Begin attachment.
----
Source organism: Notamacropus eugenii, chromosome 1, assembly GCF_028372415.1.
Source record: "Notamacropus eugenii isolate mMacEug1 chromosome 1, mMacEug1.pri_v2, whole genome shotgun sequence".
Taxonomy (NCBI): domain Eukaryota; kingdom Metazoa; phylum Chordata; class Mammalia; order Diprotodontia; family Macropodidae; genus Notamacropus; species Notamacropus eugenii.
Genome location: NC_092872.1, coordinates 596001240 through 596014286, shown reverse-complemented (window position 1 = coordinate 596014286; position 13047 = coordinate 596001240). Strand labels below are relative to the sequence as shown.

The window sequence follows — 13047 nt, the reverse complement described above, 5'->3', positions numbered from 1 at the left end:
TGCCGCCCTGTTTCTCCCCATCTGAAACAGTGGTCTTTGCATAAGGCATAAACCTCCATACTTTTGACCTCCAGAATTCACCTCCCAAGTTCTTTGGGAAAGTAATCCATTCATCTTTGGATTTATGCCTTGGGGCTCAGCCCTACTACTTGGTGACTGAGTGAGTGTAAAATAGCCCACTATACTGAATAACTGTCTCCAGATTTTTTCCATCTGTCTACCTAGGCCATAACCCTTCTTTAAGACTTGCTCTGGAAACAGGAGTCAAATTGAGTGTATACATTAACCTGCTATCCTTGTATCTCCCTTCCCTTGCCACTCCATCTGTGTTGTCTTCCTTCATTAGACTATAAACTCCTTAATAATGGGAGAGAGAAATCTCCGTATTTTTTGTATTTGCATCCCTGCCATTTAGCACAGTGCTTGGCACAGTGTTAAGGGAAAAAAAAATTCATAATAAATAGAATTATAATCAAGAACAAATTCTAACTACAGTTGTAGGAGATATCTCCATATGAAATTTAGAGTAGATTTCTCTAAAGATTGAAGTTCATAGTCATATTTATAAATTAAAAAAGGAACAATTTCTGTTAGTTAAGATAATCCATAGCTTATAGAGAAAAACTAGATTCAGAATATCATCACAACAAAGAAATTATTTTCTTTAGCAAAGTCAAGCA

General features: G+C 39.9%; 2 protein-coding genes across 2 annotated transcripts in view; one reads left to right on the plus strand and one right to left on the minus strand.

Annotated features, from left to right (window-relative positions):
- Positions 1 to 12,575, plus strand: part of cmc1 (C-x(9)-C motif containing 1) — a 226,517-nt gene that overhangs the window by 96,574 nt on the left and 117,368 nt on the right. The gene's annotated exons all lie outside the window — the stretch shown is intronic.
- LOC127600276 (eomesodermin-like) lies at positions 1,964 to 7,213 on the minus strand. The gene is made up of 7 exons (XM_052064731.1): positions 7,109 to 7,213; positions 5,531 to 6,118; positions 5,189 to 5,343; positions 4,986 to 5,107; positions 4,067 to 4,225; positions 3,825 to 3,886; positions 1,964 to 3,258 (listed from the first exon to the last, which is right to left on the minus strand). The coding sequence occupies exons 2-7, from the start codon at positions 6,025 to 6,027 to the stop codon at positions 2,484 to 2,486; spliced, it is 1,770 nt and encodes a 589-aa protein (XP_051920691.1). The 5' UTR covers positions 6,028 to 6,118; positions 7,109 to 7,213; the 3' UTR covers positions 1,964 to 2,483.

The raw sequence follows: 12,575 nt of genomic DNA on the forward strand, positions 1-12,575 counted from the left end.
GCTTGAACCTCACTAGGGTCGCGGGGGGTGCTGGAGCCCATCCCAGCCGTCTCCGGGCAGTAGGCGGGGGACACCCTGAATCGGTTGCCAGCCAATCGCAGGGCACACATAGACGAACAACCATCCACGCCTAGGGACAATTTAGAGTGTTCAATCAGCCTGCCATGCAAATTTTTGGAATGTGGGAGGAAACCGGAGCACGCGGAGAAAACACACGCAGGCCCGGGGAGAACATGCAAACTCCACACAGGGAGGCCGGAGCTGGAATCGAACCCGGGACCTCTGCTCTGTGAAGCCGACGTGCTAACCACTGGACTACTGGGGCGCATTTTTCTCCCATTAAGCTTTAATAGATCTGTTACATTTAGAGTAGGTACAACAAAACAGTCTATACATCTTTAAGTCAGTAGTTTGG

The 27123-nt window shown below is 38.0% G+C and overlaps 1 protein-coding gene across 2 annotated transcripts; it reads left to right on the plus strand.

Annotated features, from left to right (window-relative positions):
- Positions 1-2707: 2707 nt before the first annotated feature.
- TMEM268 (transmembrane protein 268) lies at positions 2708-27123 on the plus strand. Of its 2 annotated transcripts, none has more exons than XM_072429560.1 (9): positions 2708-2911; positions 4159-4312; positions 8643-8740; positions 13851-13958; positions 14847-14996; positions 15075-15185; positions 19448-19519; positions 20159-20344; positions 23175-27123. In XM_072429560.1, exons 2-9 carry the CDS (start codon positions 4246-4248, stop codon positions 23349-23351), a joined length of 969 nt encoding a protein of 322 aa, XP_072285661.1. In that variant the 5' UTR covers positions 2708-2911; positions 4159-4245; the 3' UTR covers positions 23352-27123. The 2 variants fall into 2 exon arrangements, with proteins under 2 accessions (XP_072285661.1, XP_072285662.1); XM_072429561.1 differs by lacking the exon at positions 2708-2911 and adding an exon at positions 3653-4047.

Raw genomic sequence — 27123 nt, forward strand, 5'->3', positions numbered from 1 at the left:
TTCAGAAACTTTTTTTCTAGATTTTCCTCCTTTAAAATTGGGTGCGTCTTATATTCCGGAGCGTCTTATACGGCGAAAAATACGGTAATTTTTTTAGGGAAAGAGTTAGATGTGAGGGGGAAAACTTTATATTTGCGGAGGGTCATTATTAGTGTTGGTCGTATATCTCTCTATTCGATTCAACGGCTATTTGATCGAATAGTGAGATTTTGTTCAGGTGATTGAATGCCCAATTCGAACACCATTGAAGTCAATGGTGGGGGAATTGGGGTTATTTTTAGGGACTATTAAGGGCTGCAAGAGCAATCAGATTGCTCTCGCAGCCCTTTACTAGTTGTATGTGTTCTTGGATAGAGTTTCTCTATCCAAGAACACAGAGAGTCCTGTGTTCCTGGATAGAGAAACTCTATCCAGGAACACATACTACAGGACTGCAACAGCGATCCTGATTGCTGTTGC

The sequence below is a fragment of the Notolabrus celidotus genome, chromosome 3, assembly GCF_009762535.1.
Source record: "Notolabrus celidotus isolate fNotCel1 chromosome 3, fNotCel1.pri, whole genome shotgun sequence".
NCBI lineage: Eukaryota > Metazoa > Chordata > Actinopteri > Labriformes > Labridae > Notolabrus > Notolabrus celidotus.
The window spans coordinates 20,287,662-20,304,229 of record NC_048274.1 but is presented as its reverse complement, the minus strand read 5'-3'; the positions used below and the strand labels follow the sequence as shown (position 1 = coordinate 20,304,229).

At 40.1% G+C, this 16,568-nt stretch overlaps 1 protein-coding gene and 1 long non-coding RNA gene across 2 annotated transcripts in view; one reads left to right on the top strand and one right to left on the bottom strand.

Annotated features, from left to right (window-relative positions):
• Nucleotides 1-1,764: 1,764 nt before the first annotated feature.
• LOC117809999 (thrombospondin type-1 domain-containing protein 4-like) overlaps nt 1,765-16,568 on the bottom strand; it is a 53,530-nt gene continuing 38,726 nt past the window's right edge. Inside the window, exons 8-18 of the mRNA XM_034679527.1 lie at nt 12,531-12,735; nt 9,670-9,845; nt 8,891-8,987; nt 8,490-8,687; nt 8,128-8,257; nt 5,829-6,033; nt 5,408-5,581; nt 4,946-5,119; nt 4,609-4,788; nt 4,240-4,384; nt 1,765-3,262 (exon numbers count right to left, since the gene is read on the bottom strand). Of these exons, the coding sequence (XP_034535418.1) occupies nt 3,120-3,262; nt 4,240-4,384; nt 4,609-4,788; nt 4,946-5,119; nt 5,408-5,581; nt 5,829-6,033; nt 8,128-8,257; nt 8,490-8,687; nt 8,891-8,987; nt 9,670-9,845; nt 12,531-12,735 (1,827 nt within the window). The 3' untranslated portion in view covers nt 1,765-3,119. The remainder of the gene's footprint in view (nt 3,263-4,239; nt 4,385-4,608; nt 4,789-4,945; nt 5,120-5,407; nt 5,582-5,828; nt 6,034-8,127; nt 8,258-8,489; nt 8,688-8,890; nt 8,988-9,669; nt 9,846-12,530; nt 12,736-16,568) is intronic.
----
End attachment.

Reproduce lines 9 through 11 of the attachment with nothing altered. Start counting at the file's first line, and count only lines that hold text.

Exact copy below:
- Positions 1 to 12,575, plus strand: part of cmc1 (C-x(9)-C motif containing 1) — a 226,517-nt gene that overhangs the window by 96,574 nt on the left and 117,368 nt on the right. The gene's annotated exons all lie outside the window — the stretch shown is intronic.
- LOC127600276 (eomesodermin-like) lies at positions 1,964 to 7,213 on the minus strand. The gene is made up of 7 exons (XM_052064731.1): positions 7,109 to 7,213; positions 5,531 to 6,118; positions 5,189 to 5,343; positions 4,986 to 5,107; positions 4,067 to 4,225; positions 3,825 to 3,886; positions 1,964 to 3,258 (listed from the first exon to the last, which is right to left on the minus strand). The coding sequence occupies exons 2-7, from the start codon at positions 6,025 to 6,027 to the stop codon at positions 2,484 to 2,486; spliced, it is 1,770 nt and encodes a 589-aa protein (XP_051920691.1). The 5' UTR covers positions 6,028 to 6,118; positions 7,109 to 7,213; the 3' UTR covers positions 1,964 to 2,483.

The raw sequence follows: 12,575 nt of genomic DNA on the forward strand, positions 1-12,575 counted from the left end.